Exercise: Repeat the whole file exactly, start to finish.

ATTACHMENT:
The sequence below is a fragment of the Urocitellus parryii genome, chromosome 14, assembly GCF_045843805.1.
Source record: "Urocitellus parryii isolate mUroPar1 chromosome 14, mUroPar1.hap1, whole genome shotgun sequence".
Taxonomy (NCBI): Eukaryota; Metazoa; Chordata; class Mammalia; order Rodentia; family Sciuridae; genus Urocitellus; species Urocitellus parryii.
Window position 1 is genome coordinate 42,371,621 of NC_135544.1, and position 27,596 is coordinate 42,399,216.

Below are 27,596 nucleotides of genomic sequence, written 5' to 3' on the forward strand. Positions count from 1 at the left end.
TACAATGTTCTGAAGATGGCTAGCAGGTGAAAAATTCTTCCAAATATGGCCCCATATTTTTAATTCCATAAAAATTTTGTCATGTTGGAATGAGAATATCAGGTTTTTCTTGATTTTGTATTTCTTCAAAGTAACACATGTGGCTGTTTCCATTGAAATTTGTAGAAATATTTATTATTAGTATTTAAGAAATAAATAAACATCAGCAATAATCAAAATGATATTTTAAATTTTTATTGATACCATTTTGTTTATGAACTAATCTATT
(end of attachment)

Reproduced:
The sequence below is a fragment of the Urocitellus parryii genome, chromosome 14, assembly GCF_045843805.1.
Source record: "Urocitellus parryii isolate mUroPar1 chromosome 14, mUroPar1.hap1, whole genome shotgun sequence".
Taxonomy (NCBI): Eukaryota; Metazoa; Chordata; class Mammalia; order Rodentia; family Sciuridae; genus Urocitellus; species Urocitellus parryii.
Window position 1 is genome coordinate 42,371,621 of NC_135544.1, and position 27,596 is coordinate 42,399,216.

Below are 27,596 nucleotides of genomic sequence, written 5' to 3' on the forward strand. Positions count from 1 at the left end.
TACAATGTTCTGAAGATGGCTAGCAGGTGAAAAATTCTTCCAAATATGGCCCCATATTTTTAATTCCATAAAAATTTTGTCATGTTGGAATGAGAATATCAGGTTTTTCTTGATTTTGTATTTCTTCAAAGTAACACATGTGGCTGTTTCCATTGAAATTTGTAGAAATATTTATTATTAGTATTTAAGAAATAAATAAACATCAGCAATAATCAAAATGATATTTTAAATTTTTATTGATACCATTTTGTTTATGAACTAATCTATT